Logically, the sales force will continue to support processes that cannot be digitized for the foreseeable future. As processes are digitized, the tendency will be for them to become commodities. Commoditization leads to price becoming the dominant factor in customer decision making. Distributors will respond by creating new value-added processes that support margins or offer the opportunity to charge directly for those services. The sales force will likely be the driving force in designing new services and sustaining value in relationships. Both distributors and their supplier partners will need these highly competent sales professionals to control customer relationships, drive new product and service introductions, and sustain the customer relationship.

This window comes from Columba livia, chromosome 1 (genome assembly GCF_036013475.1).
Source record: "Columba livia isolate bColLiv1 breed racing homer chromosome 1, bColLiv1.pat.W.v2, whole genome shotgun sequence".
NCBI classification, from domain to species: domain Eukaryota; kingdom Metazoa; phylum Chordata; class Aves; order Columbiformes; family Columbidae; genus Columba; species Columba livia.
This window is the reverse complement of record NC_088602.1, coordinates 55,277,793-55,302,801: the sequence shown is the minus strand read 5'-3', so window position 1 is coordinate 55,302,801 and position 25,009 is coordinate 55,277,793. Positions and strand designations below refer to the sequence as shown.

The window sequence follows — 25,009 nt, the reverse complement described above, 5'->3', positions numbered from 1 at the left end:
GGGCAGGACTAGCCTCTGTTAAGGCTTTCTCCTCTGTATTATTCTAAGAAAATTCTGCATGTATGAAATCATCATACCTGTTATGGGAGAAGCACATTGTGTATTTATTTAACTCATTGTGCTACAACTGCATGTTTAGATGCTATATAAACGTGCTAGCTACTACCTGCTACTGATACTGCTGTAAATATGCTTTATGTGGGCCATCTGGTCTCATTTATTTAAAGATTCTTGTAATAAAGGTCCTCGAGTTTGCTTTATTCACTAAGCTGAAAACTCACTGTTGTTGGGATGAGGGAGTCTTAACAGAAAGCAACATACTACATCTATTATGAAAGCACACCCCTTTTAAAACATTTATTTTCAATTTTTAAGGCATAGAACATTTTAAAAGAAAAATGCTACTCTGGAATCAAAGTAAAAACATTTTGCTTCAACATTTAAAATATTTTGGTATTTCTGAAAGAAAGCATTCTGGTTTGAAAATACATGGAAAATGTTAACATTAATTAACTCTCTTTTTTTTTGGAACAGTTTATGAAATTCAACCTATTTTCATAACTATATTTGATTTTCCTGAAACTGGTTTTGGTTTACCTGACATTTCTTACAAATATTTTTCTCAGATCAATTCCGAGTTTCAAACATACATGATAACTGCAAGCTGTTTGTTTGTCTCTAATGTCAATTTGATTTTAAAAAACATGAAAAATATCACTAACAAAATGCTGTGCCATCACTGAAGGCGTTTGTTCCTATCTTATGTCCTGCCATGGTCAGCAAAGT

Digital tools will be thoroughly integrated into the sales process. The sales force will be digitally supported allowing for specialization of tasks and solution selling based on sophisticated customer information. The process is depicted in Figure 2 and is based on a compilation of many best-inclass distributors. No one distributor has completely achieved what the figure suggests so no one is yet fully leveraging the vision of a digitized sales process and digitally supported sales force. Many distributors, however, are already pursuing the vision and understand where they are going next. That said, even as distributors achieve the broad vision, different channels, different customer types, different supplier relationships, different industry verticals, etc. will lead to many different ways to compete and configure the tools. The fundamentals are that transactional sales will be handled through an online version of sales order processing (currently called e-commerce). These transactions could be anything from low value customers not meriting sales force activity to large, important customers engaging in routine purchasing activity. The information from the e-commerce processes will be analyzed, packaged, and passed to the inside sales force. The systems will provide analytics like account gap analysis, share of wallet estimates, customer stratification, etc.